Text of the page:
He said the supermarkets had agreed to look into how they can improve their existing regimes and have already begun plans to carry out more testing.

They had also agreed that consumers should be compensated if they have bought withdrawn products, with no questions asked.

Prime Minister David Cameron has said the matter is "shocking" and "completely unacceptable".

Labour leader Ed Miliband described the situation as "appalling".

He added: "I think people in the country will be quite shocked that horse meat has been in the food that they have been innocently buying. The Government has got to get a grip on this situation."

The Trading Standards Institute has said the discovery of such high levels of horse meat suggests "deliberate fraudulent activity".

Scotland Yard said officers had met the FSA over the scandal, although there is currently no official police investigation.

Politicians and food safety experts have played down the risk to human health, with Mr Cameron, speaking in Brussels, saying it was not about food safety but accurate food labelling and the industry would have to work hard to restore confidence.

Findus UK confirmed it carried out a full product recall on Monday, two days before DNA tests found that some of its lasagnes contained up to 100% horse meat.

The Findus spokesman added that the firm "do not believe this is a food safety issue" but that anyone who had bought 320g, 360g or 500g Findus beef lasagne packs could call its customer care line on 0800 132584 for advice and a refund.

The frozen food firm, which has its headquarters in London, tested 18 of its beef lasagne products, made by French food supplier Comigel, and found that 11 contained in the range of 60% to 100% horse meat, the FSA said.

Labour MP Tom Watson published a letter on his website which he claimed was sent by Findus to retailers on Monday, warning that a France-based supplier had told it there may be problems with raw materials delivered since August 1 last year.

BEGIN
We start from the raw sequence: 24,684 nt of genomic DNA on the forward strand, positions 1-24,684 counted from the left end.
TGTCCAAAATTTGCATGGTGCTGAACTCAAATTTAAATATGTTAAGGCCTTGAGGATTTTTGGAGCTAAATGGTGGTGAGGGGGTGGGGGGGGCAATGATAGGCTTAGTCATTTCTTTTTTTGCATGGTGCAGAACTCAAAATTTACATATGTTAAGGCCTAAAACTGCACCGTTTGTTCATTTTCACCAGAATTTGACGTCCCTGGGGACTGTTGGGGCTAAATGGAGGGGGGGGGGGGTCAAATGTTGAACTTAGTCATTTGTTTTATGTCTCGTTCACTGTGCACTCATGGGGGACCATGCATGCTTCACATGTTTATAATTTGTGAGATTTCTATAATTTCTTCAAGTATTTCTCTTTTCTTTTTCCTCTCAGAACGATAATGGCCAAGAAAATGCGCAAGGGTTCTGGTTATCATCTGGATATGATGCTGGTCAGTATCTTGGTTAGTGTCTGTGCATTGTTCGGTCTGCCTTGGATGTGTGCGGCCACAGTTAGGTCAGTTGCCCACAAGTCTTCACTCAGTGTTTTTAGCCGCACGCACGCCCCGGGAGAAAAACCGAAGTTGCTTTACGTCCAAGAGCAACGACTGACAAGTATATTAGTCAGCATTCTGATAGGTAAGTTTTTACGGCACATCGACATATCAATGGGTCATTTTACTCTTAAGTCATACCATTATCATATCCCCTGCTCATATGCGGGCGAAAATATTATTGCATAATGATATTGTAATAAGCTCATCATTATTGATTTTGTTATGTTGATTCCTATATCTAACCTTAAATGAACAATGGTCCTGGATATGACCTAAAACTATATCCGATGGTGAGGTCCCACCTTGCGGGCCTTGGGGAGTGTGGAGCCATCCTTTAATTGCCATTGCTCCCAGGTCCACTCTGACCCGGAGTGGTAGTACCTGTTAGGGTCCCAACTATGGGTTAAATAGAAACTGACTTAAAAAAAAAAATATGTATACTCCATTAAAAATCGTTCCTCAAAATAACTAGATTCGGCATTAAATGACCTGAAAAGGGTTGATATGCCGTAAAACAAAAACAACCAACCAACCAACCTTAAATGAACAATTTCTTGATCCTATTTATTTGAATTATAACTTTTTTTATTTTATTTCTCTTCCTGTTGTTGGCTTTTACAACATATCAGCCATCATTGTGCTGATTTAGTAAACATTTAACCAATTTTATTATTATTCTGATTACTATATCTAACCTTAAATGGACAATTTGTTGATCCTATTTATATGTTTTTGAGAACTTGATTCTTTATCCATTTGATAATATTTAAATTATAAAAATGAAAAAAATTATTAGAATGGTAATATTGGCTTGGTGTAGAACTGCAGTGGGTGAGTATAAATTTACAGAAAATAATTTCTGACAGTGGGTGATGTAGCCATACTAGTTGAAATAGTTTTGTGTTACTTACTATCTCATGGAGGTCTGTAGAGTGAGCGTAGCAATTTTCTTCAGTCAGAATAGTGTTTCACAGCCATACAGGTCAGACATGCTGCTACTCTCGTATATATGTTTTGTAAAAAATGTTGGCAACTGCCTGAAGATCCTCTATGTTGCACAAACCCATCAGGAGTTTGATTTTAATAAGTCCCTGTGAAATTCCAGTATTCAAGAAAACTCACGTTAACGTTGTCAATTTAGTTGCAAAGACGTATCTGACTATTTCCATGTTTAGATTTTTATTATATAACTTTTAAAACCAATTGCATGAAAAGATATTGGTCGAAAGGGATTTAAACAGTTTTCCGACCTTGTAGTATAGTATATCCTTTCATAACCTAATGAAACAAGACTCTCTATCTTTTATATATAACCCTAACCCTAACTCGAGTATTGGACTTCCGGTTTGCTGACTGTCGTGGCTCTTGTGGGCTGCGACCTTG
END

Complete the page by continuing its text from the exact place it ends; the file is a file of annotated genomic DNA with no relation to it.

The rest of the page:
In it, the firm claimed raw materials delivered to a French contractor since August 1 were "likely to be non-conform and consequently the labelling on finished products is incorrect".

The letter added: "The supplier has asked us to withdraw the raw material batches."

But Findus said it was not aware of any contamination with horse meat last year.

The company said in a statement: "Findus want to be absolutely explicit that they were not aware of any issue of contamination with horse meat last year.

"They were only made aware of a possible August 2012 date through a letter dated 2 February 2013 from the supplier Comigel. By then Findus was already conducting a full supply chain traceability review and had pro-actively initiated DNA testing."

The statement added that Findus had not been invited to the Defra summit although the Food and Drink Federation, of which they are a member, was attending.

Tesco and Aldi have also withdrawn a range of ready meals produced by Comigel over fears that they contained contaminated meat.